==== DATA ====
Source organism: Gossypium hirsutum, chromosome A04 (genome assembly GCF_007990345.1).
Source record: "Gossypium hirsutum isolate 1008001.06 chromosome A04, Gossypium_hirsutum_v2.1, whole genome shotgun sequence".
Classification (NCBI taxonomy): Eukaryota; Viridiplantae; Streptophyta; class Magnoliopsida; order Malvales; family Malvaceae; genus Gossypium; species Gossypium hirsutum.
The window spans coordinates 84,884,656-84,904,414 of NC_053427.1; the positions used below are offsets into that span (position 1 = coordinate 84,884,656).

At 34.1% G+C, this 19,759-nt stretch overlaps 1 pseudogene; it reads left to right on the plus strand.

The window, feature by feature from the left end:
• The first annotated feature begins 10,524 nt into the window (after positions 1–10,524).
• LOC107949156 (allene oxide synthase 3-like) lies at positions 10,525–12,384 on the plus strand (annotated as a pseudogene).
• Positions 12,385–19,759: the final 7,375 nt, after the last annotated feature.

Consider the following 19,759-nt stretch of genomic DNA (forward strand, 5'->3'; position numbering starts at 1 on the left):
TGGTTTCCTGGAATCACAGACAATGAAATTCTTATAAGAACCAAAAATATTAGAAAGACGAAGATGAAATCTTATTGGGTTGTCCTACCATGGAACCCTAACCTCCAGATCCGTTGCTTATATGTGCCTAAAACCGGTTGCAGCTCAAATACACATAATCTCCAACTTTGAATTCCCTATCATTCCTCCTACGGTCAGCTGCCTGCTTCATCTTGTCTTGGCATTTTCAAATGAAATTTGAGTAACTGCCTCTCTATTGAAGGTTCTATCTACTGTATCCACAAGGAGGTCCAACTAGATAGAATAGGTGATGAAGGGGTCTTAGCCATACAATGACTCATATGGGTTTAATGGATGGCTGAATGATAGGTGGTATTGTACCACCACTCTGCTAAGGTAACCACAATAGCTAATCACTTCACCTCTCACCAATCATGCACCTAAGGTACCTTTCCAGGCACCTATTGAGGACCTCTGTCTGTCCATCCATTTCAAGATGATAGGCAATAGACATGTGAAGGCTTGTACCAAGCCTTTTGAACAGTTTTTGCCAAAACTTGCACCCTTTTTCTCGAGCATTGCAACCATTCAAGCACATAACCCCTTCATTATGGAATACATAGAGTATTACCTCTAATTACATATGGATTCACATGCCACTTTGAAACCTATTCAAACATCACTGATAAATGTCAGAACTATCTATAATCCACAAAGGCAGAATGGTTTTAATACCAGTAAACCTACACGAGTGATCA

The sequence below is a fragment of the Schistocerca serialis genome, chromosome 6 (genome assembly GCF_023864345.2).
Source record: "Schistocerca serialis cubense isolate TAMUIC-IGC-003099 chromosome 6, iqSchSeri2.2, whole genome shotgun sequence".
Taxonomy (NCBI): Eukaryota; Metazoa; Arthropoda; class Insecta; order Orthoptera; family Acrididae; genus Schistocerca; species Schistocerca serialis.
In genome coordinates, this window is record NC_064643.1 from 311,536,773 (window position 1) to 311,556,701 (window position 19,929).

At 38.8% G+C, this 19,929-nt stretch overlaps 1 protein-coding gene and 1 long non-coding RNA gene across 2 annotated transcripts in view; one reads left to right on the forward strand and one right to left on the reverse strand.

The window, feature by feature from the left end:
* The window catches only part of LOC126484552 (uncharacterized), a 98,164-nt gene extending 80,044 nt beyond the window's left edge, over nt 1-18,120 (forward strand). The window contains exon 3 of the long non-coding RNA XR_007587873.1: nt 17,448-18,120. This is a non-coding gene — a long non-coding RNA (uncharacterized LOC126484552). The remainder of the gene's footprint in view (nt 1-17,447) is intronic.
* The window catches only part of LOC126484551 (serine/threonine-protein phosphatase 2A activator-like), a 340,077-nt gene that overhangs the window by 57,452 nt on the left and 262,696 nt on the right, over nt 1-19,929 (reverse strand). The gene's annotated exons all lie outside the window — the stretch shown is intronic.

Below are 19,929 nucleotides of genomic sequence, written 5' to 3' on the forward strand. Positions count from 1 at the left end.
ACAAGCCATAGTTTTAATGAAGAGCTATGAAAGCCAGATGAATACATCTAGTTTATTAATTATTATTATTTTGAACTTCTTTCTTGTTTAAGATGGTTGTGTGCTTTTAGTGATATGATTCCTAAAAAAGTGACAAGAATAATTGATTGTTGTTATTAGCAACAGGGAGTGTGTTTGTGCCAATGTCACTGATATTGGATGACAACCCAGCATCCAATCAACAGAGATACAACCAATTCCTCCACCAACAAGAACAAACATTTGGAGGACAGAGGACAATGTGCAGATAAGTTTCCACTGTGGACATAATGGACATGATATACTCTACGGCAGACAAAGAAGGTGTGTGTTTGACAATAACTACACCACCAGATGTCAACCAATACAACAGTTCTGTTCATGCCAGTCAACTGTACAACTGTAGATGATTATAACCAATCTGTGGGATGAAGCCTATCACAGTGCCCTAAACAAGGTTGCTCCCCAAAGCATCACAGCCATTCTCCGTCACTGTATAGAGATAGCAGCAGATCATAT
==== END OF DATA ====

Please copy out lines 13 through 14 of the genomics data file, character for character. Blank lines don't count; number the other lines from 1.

Source record: "Schistocerca serialis cubense isolate TAMUIC-IGC-003099 chromosome 6, iqSchSeri2.2, whole genome shotgun sequence".
Taxonomy (NCBI): Eukaryota; Metazoa; Arthropoda; class Insecta; order Orthoptera; family Acrididae; genus Schistocerca; species Schistocerca serialis.